Similarly, coaches and trainers warn against repeating failures. Muscle memory makes little distinction between right and wrong — though some research suggests that the endorphins released during a success does contribute to mapping correct movements into the brain. Nonetheless, if you find yourself unable to grasp or improve a movement, it can be helpful to take a break and return to it later. The goal is to avoid encoding errors into your muscle memory that force you to unlearn an incorrect motion before you can learn it correctly.
Another concept important to muscle memory is “chunking.” Chunking describes the process where individual bits of information are linked together into longer, more complex blocks. This is the difference between a single movement (a forward weave) and a combination (a forward weave into an elbow toss followed by a coin-flip). The intersection of chunking and muscle memory is a reminder to practice new moves in connection with other movements. In a flow-state, a hooper is drawing primarily on muscle memory, so if your only access point to a movement is from a static, disconnected grip, you’ll never automatically “trigger” that new move you worked so hard to learn.
Muscle memory also helps explain the difficulty we experience trying to break down a movement or sequence to teach it. Memories that are accessed consciously are more closely connected with verbalization. Implicit (or unconscious) memories are not. Breaking down a movement becomes a challenge similar to describing how you balance to stay upright on a bicycle. You can do it, but to explain it, you have to re-access the “thinking” part of the brain to break the process back down into conscious steps.
To return to Martha Graham, the key to growing as a performer is practice and time. Understanding muscle memory can help hoopers cultivate an effective practice and reminds us that over-time, what we learn will essentially become a part of us. Muscle memory serves as a gate-way to what hoopers tend to call flow, but Graham conceptualized as trust in the body and grace. Her essay ends with a compelling reminder that where practice ends, “…there is grace. I mean the grace resulting from faith… faith in life, in love, in people, in the act of dancing. All this is necessary to any performance in life which is magnetic, powerful, rich in meaning.”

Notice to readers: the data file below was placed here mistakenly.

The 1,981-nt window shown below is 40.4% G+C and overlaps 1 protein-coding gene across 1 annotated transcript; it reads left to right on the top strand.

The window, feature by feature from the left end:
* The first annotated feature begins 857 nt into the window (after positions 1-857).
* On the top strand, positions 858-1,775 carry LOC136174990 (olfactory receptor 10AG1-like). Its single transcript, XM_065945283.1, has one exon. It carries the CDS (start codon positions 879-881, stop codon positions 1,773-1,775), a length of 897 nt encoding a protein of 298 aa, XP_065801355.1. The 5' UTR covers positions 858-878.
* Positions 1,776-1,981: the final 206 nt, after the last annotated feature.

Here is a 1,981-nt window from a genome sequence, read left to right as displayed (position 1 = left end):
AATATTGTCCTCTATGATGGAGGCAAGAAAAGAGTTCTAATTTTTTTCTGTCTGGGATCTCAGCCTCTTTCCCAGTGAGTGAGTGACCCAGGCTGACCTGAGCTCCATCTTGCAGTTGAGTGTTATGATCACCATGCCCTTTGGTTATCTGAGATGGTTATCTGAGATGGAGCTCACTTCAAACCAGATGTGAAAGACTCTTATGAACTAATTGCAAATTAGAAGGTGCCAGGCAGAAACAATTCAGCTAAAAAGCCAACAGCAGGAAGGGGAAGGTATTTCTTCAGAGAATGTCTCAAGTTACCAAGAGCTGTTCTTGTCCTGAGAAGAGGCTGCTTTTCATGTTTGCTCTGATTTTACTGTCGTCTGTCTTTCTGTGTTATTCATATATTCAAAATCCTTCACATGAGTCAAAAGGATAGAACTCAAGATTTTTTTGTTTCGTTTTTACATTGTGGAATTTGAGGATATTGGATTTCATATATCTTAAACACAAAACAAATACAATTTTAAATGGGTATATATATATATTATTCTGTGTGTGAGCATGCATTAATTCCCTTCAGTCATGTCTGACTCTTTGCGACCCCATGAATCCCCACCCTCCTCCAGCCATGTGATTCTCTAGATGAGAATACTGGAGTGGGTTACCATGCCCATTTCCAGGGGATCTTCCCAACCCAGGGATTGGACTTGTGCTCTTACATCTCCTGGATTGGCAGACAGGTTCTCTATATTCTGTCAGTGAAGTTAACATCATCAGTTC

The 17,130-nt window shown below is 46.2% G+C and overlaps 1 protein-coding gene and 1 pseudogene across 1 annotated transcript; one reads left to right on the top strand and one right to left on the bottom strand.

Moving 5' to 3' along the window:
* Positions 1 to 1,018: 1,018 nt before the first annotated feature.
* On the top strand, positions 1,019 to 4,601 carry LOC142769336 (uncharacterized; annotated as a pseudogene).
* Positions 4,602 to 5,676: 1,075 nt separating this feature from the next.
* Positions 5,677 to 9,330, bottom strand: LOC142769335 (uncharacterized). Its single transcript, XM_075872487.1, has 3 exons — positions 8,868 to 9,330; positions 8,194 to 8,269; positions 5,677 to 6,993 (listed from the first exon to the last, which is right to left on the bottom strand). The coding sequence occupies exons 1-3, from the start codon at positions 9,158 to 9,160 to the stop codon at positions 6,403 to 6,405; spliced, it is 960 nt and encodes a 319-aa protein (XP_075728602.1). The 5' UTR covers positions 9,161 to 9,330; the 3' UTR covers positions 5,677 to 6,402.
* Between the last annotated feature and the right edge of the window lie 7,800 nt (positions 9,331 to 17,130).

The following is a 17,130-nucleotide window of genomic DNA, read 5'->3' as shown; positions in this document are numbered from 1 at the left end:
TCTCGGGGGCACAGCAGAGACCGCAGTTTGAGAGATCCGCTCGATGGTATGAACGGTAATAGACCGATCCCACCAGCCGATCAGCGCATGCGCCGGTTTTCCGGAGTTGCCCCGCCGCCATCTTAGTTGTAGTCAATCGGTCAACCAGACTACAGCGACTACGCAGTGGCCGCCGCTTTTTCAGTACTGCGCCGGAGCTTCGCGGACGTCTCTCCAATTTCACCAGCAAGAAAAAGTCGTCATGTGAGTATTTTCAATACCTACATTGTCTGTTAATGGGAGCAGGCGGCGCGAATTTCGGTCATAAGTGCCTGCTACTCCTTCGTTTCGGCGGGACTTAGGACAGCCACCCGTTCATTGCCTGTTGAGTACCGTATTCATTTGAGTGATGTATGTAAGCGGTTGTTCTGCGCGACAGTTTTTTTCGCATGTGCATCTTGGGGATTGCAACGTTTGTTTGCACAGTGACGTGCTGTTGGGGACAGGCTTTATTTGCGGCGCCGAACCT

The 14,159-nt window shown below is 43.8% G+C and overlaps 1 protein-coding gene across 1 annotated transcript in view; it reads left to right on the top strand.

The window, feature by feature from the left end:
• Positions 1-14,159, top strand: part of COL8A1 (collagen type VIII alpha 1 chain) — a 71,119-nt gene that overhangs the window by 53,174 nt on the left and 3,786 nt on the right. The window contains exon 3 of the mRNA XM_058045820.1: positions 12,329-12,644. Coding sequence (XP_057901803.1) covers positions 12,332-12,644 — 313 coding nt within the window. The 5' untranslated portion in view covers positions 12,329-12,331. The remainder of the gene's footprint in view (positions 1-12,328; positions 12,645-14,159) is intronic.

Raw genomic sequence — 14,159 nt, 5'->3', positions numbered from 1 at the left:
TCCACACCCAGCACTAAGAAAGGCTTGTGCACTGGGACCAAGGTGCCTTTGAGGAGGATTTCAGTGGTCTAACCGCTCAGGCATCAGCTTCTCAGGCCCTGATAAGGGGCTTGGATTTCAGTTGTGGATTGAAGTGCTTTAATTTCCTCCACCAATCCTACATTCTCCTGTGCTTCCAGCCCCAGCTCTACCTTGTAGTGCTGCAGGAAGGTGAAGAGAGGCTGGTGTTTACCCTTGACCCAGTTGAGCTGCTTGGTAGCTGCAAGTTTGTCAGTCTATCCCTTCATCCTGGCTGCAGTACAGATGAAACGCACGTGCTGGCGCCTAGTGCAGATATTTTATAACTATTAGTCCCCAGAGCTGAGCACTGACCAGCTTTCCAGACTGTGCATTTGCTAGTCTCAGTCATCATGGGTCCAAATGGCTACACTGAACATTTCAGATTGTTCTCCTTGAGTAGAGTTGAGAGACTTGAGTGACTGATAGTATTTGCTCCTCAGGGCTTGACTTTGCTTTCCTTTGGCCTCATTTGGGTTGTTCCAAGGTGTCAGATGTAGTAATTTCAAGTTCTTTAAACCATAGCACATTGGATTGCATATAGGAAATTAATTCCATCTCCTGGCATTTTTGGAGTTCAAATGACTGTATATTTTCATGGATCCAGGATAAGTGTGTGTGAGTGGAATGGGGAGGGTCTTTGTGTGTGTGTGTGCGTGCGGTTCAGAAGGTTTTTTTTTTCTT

Contributor Heather Hughes is an analytic English major by day and a cosmic dancer by night…when her children go to bed on time. At home in rural Missouri she coordinates Sedalia Spin Gypsies, a local performance group that focuses on community events and promoting hoop dance as part of the healthy, empowered lifestyle. Between teaching, creek-stomping, and devouring science fiction novels, she blogs about the good life at Tangle and Spiral.
There is nothing more frustrating to a hooper than when it just won’t come together. We feel clunky, awkward. Perhaps we get stuck in a repetitive move trap, using the same moves and transitions fished from the same tiny pool. There are a few things that have helped me feel much happier with my flow lately, and I wish I had thought about them sooner so I could build them into my practice from the very start.
One of the hardest things in our development as a hooper is allowing our natural style, or flow, to come out when we hoop. It seems a lot of us go through the same stages starting out – learning to basic hoop, the flush of love, and even obsession, the trick collecting stage, the thinking you will never get to make it look effortless like all those hoopers on YouTube do. And then one day…a piece of music will come on…and you will suddenly flow from one move to another without having to think, plan or pull your concentration face at all!
Welcome to the wonderful world of flow! Now that you’ve had a taste of it, how do we recreate it? Hoop flow comes with muscle memory, and muscle memory comes from repetition. I know it isn’t exactly glamorous, but the best way to prepare for flow in our future is spinning those same moves until they become second nature for us. Drill them until you can do them in your sleep. Once a move really does become second nature for us, it becomes an ingredient for our flow.
Another important tip for finding our flow is to take time in your hooping practice to hoop freely to the music. Don’t think, just hoop. The flow state really starts to come our way more when we we are not thinking and move from within. Get inside your hoop, put on music you love and let go. When you are able to no longer think at all about what we are doing inside the hoop, it is a lot easier not to give the hoop a second thought. We are truly free to flow.